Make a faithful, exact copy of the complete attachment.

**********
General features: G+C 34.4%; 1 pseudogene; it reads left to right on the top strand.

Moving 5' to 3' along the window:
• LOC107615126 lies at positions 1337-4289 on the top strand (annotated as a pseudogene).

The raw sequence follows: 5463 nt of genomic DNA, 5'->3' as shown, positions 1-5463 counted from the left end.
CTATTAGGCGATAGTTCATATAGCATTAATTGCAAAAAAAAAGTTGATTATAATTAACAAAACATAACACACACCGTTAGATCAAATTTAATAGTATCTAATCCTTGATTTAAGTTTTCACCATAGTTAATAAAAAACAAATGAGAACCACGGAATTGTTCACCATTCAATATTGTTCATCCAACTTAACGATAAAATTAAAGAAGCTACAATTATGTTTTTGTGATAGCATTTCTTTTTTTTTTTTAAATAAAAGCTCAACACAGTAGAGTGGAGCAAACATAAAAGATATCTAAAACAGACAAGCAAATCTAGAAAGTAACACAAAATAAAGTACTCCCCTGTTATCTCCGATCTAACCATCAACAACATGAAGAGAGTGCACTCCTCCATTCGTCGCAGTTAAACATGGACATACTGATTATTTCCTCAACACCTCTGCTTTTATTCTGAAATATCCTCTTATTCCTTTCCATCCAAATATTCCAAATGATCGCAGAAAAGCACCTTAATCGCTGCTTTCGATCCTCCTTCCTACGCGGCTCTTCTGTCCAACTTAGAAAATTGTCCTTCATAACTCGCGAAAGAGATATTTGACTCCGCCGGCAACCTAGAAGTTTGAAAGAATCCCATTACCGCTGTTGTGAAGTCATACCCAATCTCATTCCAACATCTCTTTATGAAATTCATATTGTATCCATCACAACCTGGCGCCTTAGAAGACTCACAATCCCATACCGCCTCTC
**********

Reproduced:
General features: G+C 34.4%; 1 pseudogene; it reads left to right on the top strand.

Moving 5' to 3' along the window:
• LOC107615126 lies at positions 1337-4289 on the top strand (annotated as a pseudogene).

The raw sequence follows: 5463 nt of genomic DNA, 5'->3' as shown, positions 1-5463 counted from the left end.
CTATTAGGCGATAGTTCATATAGCATTAATTGCAAAAAAAAAGTTGATTATAATTAACAAAACATAACACACACCGTTAGATCAAATTTAATAGTATCTAATCCTTGATTTAAGTTTTCACCATAGTTAATAAAAAACAAATGAGAACCACGGAATTGTTCACCATTCAATATTGTTCATCCAACTTAACGATAAAATTAAAGAAGCTACAATTATGTTTTTGTGATAGCATTTCTTTTTTTTTTTTAAATAAAAGCTCAACACAGTAGAGTGGAGCAAACATAAAAGATATCTAAAACAGACAAGCAAATCTAGAAAGTAACACAAAATAAAGTACTCCCCTGTTATCTCCGATCTAACCATCAACAACATGAAGAGAGTGCACTCCTCCATTCGTCGCAGTTAAACATGGACATACTGATTATTTCCTCAACACCTCTGCTTTTATTCTGAAATATCCTCTTATTCCTTTCCATCCAAATATTCCAAATGATCGCAGAAAAGCACCTTAATCGCTGCTTTCGATCCTCCTTCCTACGCGGCTCTTCTGTCCAACTTAGAAAATTGTCCTTCATAACTCGCGAAAGAGATATTTGACTCCGCCGGCAACCTAGAAGTTTGAAAGAATCCCATTACCGCTGTTGTGAAGTCATACCCAATCTCATTCCAACATCTCTTTATGAAATTCATATTGTATCCATCACAACCTGGCGCCTTAGAAGACTCACAATCCCATACCGCCTCTC